My wife used to live on the opposite side of the city, and when we’d have joint events the next day, Jazzy would come and stay the night so we could just all meet up at my house after work. What an experience. The first time Jazzy came over my house, she pooed on the floor behind me while I was cooking in the kitchen. She did a little wee on my bedroom floor cause I forgot to take her out to the toilet the night before just before bedtime – I thought a few hours before was enough.
But I was in and being accepted as one of the pack. When I would leave from a visit, Jazzy would stare at the door, and sometimes even follow me out. If we were sitting on the couch, Jazzy was gunning straight for my lap. Or arm. Or head. That little dog had so much love for me, and not only was I joining her pack, she was joining mine.
Eventually, I mastered the use of a dog lead. I was remembering poo bags when we went for walks. I was working out her signals of when she needed to be carried because her little sausage legs were getting too tired to climb up the big hill next to my house. I started to learn which scratches meant “let me out to eat that lizard that I think I saw” versus “omigosh a koala noise it sounds like something I want to kill” versus “I drank too much water bro” versus “I’m just going to stare at you awkwardly outside for a little bit before running back inside anyway”.
I also started to get better at the amount of attention I would now get when going out with her. I’ll never forget one time we visited Harbour Town at the Gold Coast with a friend, and I was looking after Jazzy while the girls went in to Peter Alexander, the pyjama shop. I made a profound rookie error by deciding to wait outside in front of the logo. I got swarmed by literally hundreds of people over the course of 20 minutes because they thought that it was the PA mascot dog.
When we’ve visited bigger events, such as the Toowoomba Carnival of Flowers, or some of the more popular places around Brisbane, I’ve gotten better at stopping every 3 metres for someone to be overwhelmed by Jazzy’s cuteness and go in for a pat. I’ve never been so popular in my whole life.
And I’ve also learned about the art of keeping a dog friendly house. I got some chocolate coins for Christmas, which I thought I had hidden properly, but little Jazzy had gone and had a midday snack while we were out at church one morning. It was a horrifying experience as chocolate is toxic to dogs. Fortunately those coins have barely any real chocolate in them (sorry if I burst your bubble on that one) but I’ve now learned the formula for calculating the toxicity of a particular substance to a dog. Muesli snacks, fruit, ear plugs, it’s all fair game in dog and war, and Jazzy has taught me well in the ways of making a house childproof.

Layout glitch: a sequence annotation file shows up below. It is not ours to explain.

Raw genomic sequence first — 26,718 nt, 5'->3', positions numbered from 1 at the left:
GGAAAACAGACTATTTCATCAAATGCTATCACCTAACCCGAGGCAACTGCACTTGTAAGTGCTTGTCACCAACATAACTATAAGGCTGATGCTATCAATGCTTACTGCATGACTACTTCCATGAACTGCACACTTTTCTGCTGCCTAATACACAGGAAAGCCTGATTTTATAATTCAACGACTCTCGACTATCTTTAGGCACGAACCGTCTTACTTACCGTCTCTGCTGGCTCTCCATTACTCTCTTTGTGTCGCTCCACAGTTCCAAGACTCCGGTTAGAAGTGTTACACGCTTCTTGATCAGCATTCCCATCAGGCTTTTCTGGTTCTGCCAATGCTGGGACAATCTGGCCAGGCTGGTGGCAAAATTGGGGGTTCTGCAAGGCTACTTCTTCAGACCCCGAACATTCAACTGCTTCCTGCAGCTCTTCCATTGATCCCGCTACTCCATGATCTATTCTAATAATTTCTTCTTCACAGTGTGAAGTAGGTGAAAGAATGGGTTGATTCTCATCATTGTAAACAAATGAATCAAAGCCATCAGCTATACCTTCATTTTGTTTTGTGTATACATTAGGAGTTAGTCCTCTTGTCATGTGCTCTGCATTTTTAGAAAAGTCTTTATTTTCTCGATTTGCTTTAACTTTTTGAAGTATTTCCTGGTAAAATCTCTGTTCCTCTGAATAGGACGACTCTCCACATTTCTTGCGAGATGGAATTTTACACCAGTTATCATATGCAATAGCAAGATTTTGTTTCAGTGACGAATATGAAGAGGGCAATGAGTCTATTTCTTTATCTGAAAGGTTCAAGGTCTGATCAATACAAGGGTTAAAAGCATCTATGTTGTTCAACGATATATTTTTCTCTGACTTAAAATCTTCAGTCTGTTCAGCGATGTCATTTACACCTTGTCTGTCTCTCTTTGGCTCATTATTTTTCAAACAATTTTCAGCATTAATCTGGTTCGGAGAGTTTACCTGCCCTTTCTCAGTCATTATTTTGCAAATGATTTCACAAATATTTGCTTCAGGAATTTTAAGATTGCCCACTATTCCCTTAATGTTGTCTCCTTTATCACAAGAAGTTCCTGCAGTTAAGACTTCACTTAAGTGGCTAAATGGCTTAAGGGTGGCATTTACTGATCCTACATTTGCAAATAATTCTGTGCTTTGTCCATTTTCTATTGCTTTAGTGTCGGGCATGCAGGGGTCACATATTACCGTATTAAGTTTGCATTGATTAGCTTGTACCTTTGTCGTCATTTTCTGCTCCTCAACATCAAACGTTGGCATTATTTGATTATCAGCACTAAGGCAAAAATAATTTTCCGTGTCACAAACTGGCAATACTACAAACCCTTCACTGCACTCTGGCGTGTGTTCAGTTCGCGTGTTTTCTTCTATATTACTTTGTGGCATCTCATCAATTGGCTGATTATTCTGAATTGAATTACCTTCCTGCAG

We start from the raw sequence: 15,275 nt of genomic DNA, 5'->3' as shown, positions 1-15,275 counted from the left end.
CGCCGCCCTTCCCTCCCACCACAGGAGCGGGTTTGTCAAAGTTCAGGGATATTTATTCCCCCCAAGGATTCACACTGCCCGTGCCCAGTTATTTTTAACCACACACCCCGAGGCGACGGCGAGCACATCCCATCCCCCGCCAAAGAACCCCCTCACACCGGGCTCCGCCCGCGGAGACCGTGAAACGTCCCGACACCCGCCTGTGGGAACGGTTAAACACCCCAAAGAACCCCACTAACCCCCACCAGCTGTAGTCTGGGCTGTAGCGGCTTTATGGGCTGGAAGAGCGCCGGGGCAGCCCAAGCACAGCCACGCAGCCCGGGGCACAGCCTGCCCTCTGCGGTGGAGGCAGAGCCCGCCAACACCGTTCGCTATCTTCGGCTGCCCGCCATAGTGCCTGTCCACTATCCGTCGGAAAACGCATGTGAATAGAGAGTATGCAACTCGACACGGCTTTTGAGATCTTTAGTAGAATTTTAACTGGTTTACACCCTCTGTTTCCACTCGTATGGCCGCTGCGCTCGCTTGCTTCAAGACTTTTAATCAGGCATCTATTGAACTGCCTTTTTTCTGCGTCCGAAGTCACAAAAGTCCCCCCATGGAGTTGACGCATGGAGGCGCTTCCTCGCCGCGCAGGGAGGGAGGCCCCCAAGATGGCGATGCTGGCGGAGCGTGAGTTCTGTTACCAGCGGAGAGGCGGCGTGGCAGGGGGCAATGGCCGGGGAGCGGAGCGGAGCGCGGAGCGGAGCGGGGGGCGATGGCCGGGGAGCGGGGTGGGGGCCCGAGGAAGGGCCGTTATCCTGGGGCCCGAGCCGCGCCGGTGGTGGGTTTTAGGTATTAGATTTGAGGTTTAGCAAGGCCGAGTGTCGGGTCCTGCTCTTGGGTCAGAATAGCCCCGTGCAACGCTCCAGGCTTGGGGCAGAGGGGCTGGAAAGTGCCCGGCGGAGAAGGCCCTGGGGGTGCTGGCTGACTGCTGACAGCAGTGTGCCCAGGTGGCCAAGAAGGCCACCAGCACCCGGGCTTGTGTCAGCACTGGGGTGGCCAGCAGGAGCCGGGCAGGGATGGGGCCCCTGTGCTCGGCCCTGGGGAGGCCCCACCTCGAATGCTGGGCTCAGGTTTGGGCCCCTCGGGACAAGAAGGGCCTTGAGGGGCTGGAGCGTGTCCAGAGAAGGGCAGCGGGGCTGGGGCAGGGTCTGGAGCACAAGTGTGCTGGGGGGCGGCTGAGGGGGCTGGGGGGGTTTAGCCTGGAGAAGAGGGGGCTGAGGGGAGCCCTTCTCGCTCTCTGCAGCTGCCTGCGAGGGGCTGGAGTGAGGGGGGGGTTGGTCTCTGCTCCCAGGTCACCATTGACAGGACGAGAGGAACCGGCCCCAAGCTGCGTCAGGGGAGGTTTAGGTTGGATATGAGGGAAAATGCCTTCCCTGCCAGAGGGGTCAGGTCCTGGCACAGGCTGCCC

Becoming a dog owner
One of my favourite Jazzy moments was at our wedding when she was calling out to me cause she hadn’t seen me that day yet. That will always be a special memory to me because it was the moment I officially was becoming daddy, and out of everyone else in the room who she knew, she was after me… although in her heart I think I may have gained that title of daddy in the first week or two. I have also many fond daily memories of her coming in when she knows something’s wrong, or her climbing on my head while we’re watching a movie, of her jumping on sensitive areas at high velocity because she wanted me to keep throwing the ball for her.
People ask me if I’m now a dog person. I’m not entirely sure on that one, but I can definitely say that I am a Jazzy person. Her bright personality and humble demeanor regularly remind me how simple life really is, and her fervour when she barks at some bird or unknown person entering the domain reminds me of the importance of keeping things safe. I am very grateful she chose to accept me so readily.
So there you have it. My journey in becoming a dog owner. Will there be more dogs in the future? Probably. My mother-in-law keeps telling us two legs before the next four, but we’ll see what order things happen in. All I can say is it’s been a great adventure and my life is richer for the little woof I now get to come home to every day.
How about you? What was your journey in becoming a dog owner? Or a pet owner?
PS. I am also super grateful for all the readership over the years. Thanks for sticking with me and hopefully I can keep writing about enough interesting things about life for many more years to come!